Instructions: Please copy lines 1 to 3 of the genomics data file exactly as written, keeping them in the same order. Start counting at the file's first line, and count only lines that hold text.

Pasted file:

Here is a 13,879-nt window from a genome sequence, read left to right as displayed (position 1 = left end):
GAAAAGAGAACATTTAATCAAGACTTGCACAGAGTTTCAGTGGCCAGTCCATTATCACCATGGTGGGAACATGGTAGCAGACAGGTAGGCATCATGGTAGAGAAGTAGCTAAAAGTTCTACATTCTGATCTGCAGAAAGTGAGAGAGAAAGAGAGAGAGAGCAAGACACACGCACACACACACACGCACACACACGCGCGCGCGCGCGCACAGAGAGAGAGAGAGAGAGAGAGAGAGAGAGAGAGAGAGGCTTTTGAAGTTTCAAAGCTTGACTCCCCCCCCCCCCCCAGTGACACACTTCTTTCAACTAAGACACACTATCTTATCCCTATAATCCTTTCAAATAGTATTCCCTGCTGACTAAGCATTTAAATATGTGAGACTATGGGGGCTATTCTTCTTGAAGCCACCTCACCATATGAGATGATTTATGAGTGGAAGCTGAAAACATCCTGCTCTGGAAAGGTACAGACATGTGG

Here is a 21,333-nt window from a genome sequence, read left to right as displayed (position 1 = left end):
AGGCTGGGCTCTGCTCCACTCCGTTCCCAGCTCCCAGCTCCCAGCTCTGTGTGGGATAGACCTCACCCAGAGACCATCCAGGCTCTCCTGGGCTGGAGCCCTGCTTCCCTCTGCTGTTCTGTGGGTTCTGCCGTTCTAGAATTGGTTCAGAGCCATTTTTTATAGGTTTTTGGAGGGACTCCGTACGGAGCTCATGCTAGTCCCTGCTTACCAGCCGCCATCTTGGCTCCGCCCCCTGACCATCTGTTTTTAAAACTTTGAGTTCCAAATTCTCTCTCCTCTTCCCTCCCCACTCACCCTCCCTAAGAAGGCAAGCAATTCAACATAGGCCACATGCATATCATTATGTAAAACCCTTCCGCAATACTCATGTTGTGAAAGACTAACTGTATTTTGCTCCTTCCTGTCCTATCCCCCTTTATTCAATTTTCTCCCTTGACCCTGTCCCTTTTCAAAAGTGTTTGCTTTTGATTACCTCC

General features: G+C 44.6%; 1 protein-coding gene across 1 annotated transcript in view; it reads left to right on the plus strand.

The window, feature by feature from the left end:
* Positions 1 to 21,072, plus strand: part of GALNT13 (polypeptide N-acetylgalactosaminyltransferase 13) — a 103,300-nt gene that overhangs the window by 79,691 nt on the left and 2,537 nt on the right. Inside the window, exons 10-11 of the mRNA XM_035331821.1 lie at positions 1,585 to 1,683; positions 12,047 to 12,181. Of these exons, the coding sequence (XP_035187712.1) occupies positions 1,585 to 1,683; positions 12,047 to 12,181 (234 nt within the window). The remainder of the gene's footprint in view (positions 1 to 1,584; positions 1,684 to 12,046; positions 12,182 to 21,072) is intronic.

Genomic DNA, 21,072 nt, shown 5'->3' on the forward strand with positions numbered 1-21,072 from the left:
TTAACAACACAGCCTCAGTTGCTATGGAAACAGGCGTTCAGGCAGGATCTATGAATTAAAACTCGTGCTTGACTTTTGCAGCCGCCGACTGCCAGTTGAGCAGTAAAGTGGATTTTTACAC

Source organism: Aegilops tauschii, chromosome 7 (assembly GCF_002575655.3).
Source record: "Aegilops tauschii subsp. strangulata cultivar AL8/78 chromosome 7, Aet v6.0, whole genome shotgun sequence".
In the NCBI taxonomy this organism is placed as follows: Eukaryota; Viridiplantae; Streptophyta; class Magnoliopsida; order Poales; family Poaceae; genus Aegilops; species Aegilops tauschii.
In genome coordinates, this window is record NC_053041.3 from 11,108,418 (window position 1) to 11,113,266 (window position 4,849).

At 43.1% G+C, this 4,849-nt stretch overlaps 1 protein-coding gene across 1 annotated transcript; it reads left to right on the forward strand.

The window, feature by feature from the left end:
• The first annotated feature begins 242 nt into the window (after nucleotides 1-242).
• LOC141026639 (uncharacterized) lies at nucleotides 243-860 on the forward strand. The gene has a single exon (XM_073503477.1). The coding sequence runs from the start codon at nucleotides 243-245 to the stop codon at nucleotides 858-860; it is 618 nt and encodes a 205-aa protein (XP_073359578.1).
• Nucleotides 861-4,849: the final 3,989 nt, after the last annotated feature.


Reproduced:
Here is a 13,879-nt window from a genome sequence, read left to right as displayed (position 1 = left end):
GAAAAGAGAACATTTAATCAAGACTTGCACAGAGTTTCAGTGGCCAGTCCATTATCACCATGGTGGGAACATGGTAGCAGACAGGTAGGCATCATGGTAGAGAAGTAGCTAAAAGTTCTACATTCTGATCTGCAGAAAGTGAGAGAGAAAGAGAGAGAGAGCAAGACACACGCACACACACACACGCACACACACGCGCGCGCGCGCGCACAGAGAGAGAGAGAGAGAGAGAGAGAGAGAGAGAGAGAGGCTTTTGAAGTTTCAAAGCTTGACTCCCCCCCCCCCCCCAGTGACACACTTCTTTCAACTAAGACACACTATCTTATCCCTATAATCCTTTCAAATAGTATTCCCTGCTGACTAAGCATTTAAATATGTGAGACTATGGGGGCTATTCTTCTTGAAGCCACCTCACCATATGAGATGATTTATGAGTGGAAGCTGAAAACATCCTGCTCTGGAAAGGTACAGACATGTGG

Here is a 21,333-nt window from a genome sequence, read left to right as displayed (position 1 = left end):